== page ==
I for one will never acknowledge any law that says I can't do whatever I want with my possesions in the privacy of my own home NOT hurting myself OR others directly with said item. Forget legality; think ethically.
    • Wrong (Score:2, Insightful)

      by Anonymous Coward
      You can't just go modding your hardware to help the handicapped. That's not allowed. There are only a few very specific exemptions to the DMCA and even those exemptions haven't been upheld in court.

      Consider the 2600 magazine case. They didn't publish DeCSS, they only linked to it. They claimed an exemption for hardware compatability. They were helping people view DVD's on a Linux machine. That exemption is written into the law. Yet, 2600 magazine lost.

      So buddy. Do you want to try something that isn't exe
    • But not the article :-)

      Published by Xenatera Press though, not No Starch whatever.

      It's great, and relates a bit to what I was looking at recently - I'm a software guy who got sent a few scarey looking boards with FGPAs and stuff on them; I delegated the soldering iron though :-)

      There is a chapter on the law which mentions how scarey it is getting these days, but the bulk of the book is about hardware, encryption and soldering, which was much more interesting than I thought the book would be when the girl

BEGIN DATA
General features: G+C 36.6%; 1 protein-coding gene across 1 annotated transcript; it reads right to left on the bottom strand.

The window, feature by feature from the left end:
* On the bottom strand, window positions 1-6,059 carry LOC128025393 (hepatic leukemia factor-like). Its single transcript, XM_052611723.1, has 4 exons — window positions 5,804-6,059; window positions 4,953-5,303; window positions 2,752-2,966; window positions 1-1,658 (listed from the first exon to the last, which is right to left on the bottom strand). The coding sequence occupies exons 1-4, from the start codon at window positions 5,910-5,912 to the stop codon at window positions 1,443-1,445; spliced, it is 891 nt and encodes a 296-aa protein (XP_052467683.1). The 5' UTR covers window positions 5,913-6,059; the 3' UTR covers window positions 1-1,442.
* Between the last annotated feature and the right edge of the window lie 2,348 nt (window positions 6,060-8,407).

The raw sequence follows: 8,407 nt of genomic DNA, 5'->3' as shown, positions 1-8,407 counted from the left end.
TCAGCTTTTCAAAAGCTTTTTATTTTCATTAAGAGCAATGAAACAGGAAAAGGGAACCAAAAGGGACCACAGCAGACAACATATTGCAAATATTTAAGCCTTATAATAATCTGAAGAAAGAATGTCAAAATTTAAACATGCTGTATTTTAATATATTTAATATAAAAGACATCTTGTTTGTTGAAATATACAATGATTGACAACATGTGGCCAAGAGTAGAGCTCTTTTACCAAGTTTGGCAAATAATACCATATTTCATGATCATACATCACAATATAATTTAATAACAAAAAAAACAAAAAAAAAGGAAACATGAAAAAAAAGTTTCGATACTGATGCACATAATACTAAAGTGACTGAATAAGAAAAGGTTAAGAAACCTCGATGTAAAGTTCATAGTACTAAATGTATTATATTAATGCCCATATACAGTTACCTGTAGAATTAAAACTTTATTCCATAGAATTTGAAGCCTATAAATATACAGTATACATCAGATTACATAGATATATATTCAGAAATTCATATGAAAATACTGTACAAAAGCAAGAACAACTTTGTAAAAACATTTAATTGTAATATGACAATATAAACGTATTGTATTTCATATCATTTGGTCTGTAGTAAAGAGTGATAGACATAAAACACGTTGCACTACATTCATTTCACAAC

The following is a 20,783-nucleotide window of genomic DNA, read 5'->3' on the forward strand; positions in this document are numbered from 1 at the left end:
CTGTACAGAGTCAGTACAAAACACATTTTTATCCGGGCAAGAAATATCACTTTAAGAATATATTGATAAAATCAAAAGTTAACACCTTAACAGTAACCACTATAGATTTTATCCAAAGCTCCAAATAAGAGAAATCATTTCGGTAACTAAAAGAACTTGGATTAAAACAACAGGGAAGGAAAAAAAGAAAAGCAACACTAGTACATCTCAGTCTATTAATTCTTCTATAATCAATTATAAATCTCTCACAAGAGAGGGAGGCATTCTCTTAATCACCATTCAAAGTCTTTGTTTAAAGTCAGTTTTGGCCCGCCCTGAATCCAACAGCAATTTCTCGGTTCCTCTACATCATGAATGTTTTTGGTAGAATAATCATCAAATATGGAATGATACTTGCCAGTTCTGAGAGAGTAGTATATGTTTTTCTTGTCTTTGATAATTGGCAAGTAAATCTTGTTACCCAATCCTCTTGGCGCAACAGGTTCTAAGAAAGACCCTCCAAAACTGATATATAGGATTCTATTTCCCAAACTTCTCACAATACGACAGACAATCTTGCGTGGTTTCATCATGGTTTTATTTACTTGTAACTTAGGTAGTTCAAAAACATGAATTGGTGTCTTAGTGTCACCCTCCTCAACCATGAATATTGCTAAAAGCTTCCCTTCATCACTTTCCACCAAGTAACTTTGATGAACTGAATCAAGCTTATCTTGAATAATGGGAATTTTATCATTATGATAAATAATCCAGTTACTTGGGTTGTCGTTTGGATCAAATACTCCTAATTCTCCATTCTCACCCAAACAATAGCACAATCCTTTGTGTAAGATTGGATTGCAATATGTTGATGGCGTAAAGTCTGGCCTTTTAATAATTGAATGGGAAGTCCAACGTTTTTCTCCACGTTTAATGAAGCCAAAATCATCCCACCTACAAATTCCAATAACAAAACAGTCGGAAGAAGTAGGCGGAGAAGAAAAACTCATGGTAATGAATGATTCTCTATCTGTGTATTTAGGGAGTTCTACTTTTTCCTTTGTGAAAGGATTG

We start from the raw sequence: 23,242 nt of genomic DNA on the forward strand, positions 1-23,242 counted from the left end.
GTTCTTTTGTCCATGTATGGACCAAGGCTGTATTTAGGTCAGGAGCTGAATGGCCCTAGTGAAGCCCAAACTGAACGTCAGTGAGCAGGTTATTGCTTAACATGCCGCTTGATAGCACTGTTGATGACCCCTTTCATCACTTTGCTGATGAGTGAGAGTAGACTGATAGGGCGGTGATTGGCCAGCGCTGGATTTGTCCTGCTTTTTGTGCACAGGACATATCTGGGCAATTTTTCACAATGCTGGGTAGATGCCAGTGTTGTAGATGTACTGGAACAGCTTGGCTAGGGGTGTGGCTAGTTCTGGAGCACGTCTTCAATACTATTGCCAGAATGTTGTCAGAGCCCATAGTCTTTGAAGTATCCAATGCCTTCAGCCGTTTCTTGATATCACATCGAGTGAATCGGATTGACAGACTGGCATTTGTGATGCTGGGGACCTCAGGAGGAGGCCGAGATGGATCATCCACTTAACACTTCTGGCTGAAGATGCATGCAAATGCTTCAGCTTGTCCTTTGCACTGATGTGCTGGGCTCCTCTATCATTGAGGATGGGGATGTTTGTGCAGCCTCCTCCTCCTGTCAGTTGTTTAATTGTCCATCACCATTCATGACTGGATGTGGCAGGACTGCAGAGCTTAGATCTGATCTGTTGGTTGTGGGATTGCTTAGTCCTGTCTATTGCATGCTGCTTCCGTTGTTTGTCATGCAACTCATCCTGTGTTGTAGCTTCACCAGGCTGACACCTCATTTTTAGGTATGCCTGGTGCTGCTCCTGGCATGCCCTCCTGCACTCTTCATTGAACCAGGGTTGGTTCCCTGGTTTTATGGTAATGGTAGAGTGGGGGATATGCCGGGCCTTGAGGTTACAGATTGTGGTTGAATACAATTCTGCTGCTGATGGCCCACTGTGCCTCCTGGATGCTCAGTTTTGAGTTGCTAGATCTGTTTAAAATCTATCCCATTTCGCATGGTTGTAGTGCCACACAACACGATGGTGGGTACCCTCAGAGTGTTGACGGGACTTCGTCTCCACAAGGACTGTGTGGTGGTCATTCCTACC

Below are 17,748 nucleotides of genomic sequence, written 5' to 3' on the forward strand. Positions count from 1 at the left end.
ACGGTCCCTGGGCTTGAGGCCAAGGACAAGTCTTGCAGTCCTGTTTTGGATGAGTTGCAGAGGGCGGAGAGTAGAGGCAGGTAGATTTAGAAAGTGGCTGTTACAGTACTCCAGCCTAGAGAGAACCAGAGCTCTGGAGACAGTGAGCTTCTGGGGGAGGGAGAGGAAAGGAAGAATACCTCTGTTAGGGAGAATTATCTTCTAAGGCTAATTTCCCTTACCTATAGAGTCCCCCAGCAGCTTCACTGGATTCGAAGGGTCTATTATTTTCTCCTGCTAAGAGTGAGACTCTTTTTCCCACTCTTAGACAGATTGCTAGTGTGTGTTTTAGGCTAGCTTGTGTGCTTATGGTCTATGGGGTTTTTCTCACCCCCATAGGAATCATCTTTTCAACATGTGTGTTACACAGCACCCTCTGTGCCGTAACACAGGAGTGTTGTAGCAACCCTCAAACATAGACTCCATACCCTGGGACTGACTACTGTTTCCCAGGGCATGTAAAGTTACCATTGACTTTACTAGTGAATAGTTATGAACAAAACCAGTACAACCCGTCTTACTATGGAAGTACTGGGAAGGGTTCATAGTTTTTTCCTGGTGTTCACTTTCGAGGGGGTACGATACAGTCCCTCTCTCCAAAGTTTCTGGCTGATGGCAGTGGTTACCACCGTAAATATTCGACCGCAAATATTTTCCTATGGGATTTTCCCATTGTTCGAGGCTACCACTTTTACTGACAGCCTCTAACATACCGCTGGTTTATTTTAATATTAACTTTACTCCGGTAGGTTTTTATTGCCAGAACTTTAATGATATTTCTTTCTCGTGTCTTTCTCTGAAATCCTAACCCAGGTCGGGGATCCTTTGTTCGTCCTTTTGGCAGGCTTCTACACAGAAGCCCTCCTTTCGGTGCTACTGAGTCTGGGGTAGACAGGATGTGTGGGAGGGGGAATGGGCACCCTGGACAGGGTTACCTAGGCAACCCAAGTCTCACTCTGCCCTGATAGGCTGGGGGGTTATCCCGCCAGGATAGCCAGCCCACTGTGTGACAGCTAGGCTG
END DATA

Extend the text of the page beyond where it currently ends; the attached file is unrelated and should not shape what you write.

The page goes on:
• by gazbo ( 517111 ) on Thursday June 26, 2003 @11:51AM (#6303336)
    Video games. Uh, huh.

    Also, nice to see the general 'hey, lets take advantage of the good nature people show towards the disabled to get our lame-ass X-Box cracks out' theme here. /. hits new low.

    • by dr_dank ( 472072 ) on Thursday June 26, 2003 @12:08PM (#6303534) Homepage Journal
      Video games. Uh, huh

      If you think thats bad, I donated my old car to Federation for the Blind last month.
    • The guy makes pretty damn clear it's an obvious blind. Play fair. I have mates who play games using special pointers - obviously it does happen.

      Anyway, why shouldn't anyone crack/alter/smash/whatever something they have paid for as much as they damn well like? If MS are selling the X-Box at a loss it's their choice, not my problem! That's why they have made it hard to do, but it's still something I should be allowed to do.

      Hell, only the US has a DMCA anyway: rest of the world just goes right ahead ;

    • by dgoodman ( 51656 ) on Thursday June 26, 2003 @12:28PM (#6303723) Homepage
      I had this next door neighbor once, who liked to come over to my apartment for two reasons: the first was to hit on cute girls, the second was to play our copy of "Punch-Out" on our vintage Nintendo. sometimes he would combine the two.
      Invariably, he'd come over, sit himself down, and start playing Punch-Out. No one would really pay attention, because there was always someone playing the nintendo: it was something we were used to.
      Eventually he would make it to Mike Tyson. This is where people would start paying attention; a murmur would rise up: "hey, he's about to beat the game again! let's watch!". And he'd beat Mike Tyson. Then whoever hadn't been to my apartment before would be informed that the player was totally blind, and he would either play the game again just to annoy the person, or hit on her if she was cute (how would he know, you ask? well, that's a different story. let's just say my friend was pretty damn smooth...)